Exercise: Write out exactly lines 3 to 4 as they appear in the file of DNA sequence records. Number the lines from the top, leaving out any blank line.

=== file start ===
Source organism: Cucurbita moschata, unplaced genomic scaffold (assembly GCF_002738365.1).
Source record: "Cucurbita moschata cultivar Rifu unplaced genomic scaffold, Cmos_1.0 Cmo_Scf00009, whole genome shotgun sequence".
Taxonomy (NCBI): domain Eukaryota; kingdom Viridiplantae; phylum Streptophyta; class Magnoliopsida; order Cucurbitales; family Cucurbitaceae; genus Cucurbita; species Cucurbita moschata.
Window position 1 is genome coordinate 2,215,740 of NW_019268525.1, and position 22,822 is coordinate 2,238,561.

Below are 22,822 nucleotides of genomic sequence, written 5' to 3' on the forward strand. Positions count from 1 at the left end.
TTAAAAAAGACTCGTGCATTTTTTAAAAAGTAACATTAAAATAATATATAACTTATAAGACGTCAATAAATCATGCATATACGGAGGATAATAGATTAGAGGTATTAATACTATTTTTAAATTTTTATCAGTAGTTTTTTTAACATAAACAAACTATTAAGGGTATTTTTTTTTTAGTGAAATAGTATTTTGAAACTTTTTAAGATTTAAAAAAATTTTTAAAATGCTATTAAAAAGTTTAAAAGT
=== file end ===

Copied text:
Taxonomy (NCBI): domain Eukaryota; kingdom Viridiplantae; phylum Streptophyta; class Magnoliopsida; order Cucurbitales; family Cucurbitaceae; genus Cucurbita; species Cucurbita moschata.
Window position 1 is genome coordinate 2,215,740 of NW_019268525.1, and position 22,822 is coordinate 2,238,561.